I’ve found that the metal 4″ duct fans (or duct “booster” fans) commonly found in the $20-30 price range don’t have a lot of oomph. Rated at somewhere between 65-100cfm, I’d be surprised if they move that much air. Incidentally, these tend to be the common budget-end Vivosun, Vivohome and Ventech fans.
Ask these fan ducts to move air through a restriction, and all bets are off. These little axial fans just don’t create enough pressure. The higher-cost centrifugal ones fare a little better, but the budget centrifugals in the $30-40 range tend to be… let’s say… very poorly rated when it comes to longevity.
I was recently in the situation where I needed to push some air past one of the cheap plastic 3-fin dryer vents. The hope was that the 4″ duct fan would do it.
It didn’t. Only 2 of the 3 fins opened, and only slightly – there just wasn’t much pressure. Looking inside the unit, I noticed there was a lot of space between the fan blades and the shroud/housing. Obviously, air pressure is going to take the path of least resistance, and that big gap has far less resistance than the plastic dryer vent fins!
I decided to try reducing that gap. After thinking about a few options I decided I may as well do a quick test with some caulk. Here’s what it looked like in the end:
Steps were pretty simple:
- Grab a tube of caulk (I wasn’t picky, and just used typical indoor/outdoor caulk we had laying around).
- Fill the gap between the fan blades and the housing. I spent about 30 seconds doing this as I didn’t care if it was a sloppy job. The fan blade tips will get some caulk on them: that’s fine for now, it’ll be washed off later.
- By hand, rotate the fan blades in reverse: this smoothes/spreads the caulk nicely (if you rotate the blades in the forward motion the blades will act like a scoop). You may want to slightly squeeze the housing/shroud in each direction while doing this to create a slight gap now, which may avoid the need for step #5.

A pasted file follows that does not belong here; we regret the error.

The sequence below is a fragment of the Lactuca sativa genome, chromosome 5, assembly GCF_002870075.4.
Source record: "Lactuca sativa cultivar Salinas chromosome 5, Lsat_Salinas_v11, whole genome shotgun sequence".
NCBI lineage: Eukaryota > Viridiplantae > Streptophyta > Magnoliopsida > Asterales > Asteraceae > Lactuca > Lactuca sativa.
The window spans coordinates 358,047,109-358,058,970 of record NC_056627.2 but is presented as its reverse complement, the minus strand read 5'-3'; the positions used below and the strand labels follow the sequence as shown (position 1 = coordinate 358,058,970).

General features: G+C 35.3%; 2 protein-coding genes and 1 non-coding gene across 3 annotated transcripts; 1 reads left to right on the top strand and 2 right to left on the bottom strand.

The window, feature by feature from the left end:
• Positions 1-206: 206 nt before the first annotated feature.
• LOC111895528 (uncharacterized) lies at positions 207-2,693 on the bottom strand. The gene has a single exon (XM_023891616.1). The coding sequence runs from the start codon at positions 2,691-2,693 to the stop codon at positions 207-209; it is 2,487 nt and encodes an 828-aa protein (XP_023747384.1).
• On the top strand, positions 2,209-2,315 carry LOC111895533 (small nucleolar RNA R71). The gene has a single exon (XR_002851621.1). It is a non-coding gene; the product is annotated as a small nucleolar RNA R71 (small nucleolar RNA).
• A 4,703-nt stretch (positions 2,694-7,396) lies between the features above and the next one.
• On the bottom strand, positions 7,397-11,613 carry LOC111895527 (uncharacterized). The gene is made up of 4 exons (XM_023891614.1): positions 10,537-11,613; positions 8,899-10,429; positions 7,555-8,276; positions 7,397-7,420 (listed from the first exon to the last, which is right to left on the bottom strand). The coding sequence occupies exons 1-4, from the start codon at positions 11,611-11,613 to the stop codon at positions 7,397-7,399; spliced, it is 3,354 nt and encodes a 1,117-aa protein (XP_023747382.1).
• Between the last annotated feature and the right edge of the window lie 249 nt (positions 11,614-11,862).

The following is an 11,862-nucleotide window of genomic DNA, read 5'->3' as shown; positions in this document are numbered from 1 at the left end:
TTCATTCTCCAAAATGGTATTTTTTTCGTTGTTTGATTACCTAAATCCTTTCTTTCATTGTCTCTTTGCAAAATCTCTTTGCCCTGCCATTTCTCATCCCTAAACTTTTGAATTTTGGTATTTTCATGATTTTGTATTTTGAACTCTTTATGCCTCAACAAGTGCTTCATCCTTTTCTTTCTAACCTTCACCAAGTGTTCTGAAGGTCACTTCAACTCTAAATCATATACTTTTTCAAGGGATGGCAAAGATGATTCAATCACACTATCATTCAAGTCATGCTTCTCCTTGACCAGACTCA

- Remove/clean/reassemble fan: Once the caulk is a little dry, the tiny spring that holds the fan blades to the shaft can be worked off with fingernails. Then the fan blade assembly should pull off the shaft (check to see where the fan blade assembly lines up with the shaft beforehand). Clean the blades with water and mild scraping. Dry the blades and reassemble.
- With the caulk being slightly dry/skinned, try plugging the fan in briefly. If it makes a loud racket (like the fan is hitting something), you probably have some caulk rubbing up against a fan blade. You can either squeeze the housing while it’s running and hope the fan blade rips off whatever chunk of caulk it’s catching on, or unplug the fan, rotate the blades by hand and see where it’s catching: use your fingers to press down the caulk in these areas (the caulk should hopefully still be soft).
- Once dry, assuming the caulk isn’t hitting the fan blades, you should be good to go.
Note that the fan did make a little more noise with this mod. However, it did force more air through the dryer vent I was using, which was a fair tradeoff for me to make.
Enough pressure to open all 3 dryer vent flaps now. Hurray!
To be clear, this mod doesn’t suddenly turn the duct fan into a powerhouse or anything. It’s a measurable difference, but not a night-and-day difference. I’d also be surprised if it increases the flow rate much (or at all) if you don’t have a restriction. Whether the caulk will last/hold in the long term is something only time will tell (if it doesn’t, it’ll likely jam up the fan).
…that said, if you’ve got one of these 4″ duct fans kicking around and really need a slight pressure bump for a project, this mod could be worth a shot.